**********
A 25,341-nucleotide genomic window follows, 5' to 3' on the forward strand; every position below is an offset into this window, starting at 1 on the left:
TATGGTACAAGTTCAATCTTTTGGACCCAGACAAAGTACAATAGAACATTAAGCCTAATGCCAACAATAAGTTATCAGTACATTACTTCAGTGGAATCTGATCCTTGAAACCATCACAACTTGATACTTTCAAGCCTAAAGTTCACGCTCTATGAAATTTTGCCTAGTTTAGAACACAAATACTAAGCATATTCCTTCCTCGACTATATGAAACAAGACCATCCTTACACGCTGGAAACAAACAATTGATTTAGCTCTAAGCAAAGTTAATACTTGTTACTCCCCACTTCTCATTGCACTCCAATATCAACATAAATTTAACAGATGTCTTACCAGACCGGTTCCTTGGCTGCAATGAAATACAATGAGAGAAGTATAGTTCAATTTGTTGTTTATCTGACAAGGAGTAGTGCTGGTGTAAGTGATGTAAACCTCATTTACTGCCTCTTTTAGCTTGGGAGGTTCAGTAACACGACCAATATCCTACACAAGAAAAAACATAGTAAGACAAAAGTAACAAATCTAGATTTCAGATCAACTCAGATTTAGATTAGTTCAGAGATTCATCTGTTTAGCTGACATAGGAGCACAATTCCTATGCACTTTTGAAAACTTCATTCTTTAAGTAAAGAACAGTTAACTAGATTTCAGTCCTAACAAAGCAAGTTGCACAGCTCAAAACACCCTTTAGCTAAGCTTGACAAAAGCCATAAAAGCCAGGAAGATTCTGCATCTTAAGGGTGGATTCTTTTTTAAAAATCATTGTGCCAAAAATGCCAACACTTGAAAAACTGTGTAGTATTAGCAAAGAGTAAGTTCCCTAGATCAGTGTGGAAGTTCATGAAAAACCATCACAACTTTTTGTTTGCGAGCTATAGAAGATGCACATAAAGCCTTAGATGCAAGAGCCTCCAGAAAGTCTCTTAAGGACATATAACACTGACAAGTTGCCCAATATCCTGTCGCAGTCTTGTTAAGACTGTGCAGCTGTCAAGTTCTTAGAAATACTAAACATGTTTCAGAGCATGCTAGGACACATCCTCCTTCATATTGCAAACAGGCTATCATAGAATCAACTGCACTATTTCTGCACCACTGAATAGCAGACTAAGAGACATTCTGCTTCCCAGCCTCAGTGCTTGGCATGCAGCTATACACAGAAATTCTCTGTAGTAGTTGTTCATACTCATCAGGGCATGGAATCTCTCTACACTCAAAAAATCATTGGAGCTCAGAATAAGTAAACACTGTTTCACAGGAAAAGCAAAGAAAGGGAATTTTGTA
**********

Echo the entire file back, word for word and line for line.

A 25,341-nucleotide genomic window follows, 5' to 3' on the forward strand; every position below is an offset into this window, starting at 1 on the left:
TATGGTACAAGTTCAATCTTTTGGACCCAGACAAAGTACAATAGAACATTAAGCCTAATGCCAACAATAAGTTATCAGTACATTACTTCAGTGGAATCTGATCCTTGAAACCATCACAACTTGATACTTTCAAGCCTAAAGTTCACGCTCTATGAAATTTTGCCTAGTTTAGAACACAAATACTAAGCATATTCCTTCCTCGACTATATGAAACAAGACCATCCTTACACGCTGGAAACAAACAATTGATTTAGCTCTAAGCAAAGTTAATACTTGTTACTCCCCACTTCTCATTGCACTCCAATATCAACATAAATTTAACAGATGTCTTACCAGACCGGTTCCTTGGCTGCAATGAAATACAATGAGAGAAGTATAGTTCAATTTGTTGTTTATCTGACAAGGAGTAGTGCTGGTGTAAGTGATGTAAACCTCATTTACTGCCTCTTTTAGCTTGGGAGGTTCAGTAACACGACCAATATCCTACACAAGAAAAAACATAGTAAGACAAAAGTAACAAATCTAGATTTCAGATCAACTCAGATTTAGATTAGTTCAGAGATTCATCTGTTTAGCTGACATAGGAGCACAATTCCTATGCACTTTTGAAAACTTCATTCTTTAAGTAAAGAACAGTTAACTAGATTTCAGTCCTAACAAAGCAAGTTGCACAGCTCAAAACACCCTTTAGCTAAGCTTGACAAAAGCCATAAAAGCCAGGAAGATTCTGCATCTTAAGGGTGGATTCTTTTTTAAAAATCATTGTGCCAAAAATGCCAACACTTGAAAAACTGTGTAGTATTAGCAAAGAGTAAGTTCCCTAGATCAGTGTGGAAGTTCATGAAAAACCATCACAACTTTTTGTTTGCGAGCTATAGAAGATGCACATAAAGCCTTAGATGCAAGAGCCTCCAGAAAGTCTCTTAAGGACATATAACACTGACAAGTTGCCCAATATCCTGTCGCAGTCTTGTTAAGACTGTGCAGCTGTCAAGTTCTTAGAAATACTAAACATGTTTCAGAGCATGCTAGGACACATCCTCCTTCATATTGCAAACAGGCTATCATAGAATCAACTGCACTATTTCTGCACCACTGAATAGCAGACTAAGAGACATTCTGCTTCCCAGCCTCAGTGCTTGGCATGCAGCTATACACAGAAATTCTCTGTAGTAGTTGTTCATACTCATCAGGGCATGGAATCTCTCTACACTCAAAAAATCATTGGAGCTCAGAATAAGTAAACACTGTTTCACAGGAAAAGCAAAGAAAGGGAATTTTGTA